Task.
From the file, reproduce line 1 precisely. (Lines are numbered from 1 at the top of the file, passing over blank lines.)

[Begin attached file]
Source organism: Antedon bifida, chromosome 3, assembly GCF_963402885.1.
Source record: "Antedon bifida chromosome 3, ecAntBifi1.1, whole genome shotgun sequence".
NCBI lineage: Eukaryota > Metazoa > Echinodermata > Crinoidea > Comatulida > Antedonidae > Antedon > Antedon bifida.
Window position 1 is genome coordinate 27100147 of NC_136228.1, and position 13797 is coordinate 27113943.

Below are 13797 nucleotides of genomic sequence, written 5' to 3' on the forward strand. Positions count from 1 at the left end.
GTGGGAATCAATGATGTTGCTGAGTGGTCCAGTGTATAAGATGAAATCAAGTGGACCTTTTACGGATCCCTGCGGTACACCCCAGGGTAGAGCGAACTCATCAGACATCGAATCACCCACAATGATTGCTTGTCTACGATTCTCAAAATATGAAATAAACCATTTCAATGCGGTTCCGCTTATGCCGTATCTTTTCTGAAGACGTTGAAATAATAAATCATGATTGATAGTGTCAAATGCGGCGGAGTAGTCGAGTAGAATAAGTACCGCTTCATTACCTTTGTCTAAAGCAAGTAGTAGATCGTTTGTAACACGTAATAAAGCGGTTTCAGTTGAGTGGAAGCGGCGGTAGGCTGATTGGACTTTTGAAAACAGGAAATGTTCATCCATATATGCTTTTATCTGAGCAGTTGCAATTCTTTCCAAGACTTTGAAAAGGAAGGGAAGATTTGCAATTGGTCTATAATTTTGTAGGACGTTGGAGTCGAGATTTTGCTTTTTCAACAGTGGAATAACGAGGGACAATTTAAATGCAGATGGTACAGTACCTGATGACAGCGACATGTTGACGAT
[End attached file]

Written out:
Source organism: Antedon bifida, chromosome 3, assembly GCF_963402885.1.